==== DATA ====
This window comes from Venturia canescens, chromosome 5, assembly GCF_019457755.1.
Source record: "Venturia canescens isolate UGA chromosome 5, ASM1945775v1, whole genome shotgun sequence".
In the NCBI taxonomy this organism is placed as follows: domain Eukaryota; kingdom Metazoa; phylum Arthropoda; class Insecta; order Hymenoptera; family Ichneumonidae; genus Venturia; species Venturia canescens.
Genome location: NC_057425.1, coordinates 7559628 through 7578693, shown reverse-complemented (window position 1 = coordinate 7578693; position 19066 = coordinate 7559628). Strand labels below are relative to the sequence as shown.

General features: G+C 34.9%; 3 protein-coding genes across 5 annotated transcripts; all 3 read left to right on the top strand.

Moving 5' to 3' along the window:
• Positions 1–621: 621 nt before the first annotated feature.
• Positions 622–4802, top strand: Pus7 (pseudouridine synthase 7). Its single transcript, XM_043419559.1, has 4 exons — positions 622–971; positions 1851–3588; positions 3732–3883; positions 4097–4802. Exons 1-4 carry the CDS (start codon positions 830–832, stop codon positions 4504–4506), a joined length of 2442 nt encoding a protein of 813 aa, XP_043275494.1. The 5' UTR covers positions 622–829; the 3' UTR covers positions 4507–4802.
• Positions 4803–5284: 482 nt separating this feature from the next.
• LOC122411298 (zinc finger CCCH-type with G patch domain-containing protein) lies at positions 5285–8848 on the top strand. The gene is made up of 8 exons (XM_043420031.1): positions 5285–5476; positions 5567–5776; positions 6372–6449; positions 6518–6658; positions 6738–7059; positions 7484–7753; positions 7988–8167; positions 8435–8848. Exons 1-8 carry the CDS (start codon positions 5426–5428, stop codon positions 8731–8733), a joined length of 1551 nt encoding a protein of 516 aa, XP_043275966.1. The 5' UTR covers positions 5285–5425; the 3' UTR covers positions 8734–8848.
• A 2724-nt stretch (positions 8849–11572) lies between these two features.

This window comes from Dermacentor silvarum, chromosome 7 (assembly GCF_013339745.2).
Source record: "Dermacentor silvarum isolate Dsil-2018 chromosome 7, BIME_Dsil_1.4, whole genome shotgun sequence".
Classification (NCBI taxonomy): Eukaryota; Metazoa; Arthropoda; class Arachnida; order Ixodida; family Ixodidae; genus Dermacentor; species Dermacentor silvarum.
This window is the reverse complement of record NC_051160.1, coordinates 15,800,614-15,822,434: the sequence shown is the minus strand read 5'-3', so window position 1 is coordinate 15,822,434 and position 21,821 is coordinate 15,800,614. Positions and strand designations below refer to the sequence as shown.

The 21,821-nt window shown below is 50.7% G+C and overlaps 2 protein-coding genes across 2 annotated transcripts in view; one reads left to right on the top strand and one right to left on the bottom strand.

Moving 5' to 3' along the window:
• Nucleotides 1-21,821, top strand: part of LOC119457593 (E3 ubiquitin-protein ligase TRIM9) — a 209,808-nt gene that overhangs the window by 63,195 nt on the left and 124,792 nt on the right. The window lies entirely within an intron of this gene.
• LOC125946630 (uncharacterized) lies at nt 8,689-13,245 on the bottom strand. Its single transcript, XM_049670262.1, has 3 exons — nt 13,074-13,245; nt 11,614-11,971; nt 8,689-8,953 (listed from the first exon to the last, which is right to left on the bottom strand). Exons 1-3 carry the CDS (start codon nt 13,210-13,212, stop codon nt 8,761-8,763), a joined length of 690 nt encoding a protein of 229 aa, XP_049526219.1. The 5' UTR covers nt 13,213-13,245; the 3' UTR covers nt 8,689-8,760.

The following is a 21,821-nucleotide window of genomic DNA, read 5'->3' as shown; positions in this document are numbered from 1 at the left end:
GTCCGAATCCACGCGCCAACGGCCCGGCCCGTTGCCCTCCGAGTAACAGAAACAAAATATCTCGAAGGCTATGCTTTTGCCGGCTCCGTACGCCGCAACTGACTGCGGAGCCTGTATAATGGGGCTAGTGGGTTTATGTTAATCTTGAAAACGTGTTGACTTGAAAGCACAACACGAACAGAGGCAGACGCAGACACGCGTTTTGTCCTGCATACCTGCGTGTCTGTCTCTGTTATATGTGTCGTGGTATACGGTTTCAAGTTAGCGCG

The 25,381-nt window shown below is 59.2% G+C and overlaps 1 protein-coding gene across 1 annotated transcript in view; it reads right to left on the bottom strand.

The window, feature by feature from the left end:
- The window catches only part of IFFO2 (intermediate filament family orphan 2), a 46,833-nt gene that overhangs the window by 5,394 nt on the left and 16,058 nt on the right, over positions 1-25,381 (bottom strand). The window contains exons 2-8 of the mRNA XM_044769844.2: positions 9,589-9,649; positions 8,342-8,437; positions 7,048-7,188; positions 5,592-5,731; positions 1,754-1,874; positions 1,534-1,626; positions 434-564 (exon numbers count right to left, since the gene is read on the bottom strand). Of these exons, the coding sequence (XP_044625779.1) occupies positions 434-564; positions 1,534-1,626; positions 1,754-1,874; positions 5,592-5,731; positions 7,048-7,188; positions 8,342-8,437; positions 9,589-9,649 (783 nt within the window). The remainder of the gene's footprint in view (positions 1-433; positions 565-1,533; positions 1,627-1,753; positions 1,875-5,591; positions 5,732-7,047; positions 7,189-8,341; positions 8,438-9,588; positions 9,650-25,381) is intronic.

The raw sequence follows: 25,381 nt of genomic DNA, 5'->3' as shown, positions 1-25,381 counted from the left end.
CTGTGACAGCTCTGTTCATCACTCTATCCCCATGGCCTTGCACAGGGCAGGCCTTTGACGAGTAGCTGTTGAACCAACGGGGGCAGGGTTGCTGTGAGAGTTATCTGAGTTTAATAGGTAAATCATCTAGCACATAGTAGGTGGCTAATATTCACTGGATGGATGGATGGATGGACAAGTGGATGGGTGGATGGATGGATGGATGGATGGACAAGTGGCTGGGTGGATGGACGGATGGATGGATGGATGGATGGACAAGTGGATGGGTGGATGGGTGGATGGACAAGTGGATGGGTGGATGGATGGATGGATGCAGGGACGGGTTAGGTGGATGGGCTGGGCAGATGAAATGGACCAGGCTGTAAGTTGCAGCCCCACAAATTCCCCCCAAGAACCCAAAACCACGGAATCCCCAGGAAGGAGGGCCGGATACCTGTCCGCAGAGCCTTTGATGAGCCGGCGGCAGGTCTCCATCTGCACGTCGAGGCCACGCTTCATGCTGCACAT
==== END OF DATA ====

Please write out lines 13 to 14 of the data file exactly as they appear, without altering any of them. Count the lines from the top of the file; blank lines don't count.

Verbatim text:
Source record: "Dermacentor silvarum isolate Dsil-2018 chromosome 7, BIME_Dsil_1.4, whole genome shotgun sequence".
Classification (NCBI taxonomy): Eukaryota; Metazoa; Arthropoda; class Arachnida; order Ixodida; family Ixodidae; genus Dermacentor; species Dermacentor silvarum.